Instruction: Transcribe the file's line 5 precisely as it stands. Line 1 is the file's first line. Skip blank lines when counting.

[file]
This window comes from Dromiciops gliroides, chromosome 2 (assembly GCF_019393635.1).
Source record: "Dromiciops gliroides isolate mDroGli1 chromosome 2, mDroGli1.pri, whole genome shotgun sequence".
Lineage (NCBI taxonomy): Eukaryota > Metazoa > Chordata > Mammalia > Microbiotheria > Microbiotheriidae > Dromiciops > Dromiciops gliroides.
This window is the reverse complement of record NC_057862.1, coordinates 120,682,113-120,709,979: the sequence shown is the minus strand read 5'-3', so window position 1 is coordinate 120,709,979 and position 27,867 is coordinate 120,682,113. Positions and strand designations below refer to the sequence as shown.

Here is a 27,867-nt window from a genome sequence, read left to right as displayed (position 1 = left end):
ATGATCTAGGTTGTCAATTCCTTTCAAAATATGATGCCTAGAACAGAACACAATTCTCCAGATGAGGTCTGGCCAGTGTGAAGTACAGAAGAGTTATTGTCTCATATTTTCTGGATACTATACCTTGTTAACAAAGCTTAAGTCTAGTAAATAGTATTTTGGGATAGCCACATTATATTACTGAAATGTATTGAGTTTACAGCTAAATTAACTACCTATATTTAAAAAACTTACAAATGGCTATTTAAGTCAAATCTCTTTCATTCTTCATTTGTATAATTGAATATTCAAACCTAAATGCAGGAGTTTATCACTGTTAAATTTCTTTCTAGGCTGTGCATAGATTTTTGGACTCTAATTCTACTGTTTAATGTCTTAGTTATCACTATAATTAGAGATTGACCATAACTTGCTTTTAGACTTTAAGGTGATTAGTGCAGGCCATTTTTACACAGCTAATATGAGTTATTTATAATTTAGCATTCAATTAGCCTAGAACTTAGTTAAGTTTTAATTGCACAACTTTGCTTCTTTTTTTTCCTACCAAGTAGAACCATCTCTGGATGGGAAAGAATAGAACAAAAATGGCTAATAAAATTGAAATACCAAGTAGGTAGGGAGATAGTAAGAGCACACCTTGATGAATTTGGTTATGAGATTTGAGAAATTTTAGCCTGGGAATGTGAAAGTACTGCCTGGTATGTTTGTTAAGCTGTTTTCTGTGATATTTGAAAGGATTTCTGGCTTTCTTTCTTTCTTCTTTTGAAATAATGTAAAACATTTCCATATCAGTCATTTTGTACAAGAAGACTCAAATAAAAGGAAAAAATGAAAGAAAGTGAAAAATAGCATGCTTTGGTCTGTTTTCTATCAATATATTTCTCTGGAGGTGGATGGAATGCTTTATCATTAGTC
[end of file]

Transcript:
Here is a 27,867-nt window from a genome sequence, read left to right as displayed (position 1 = left end):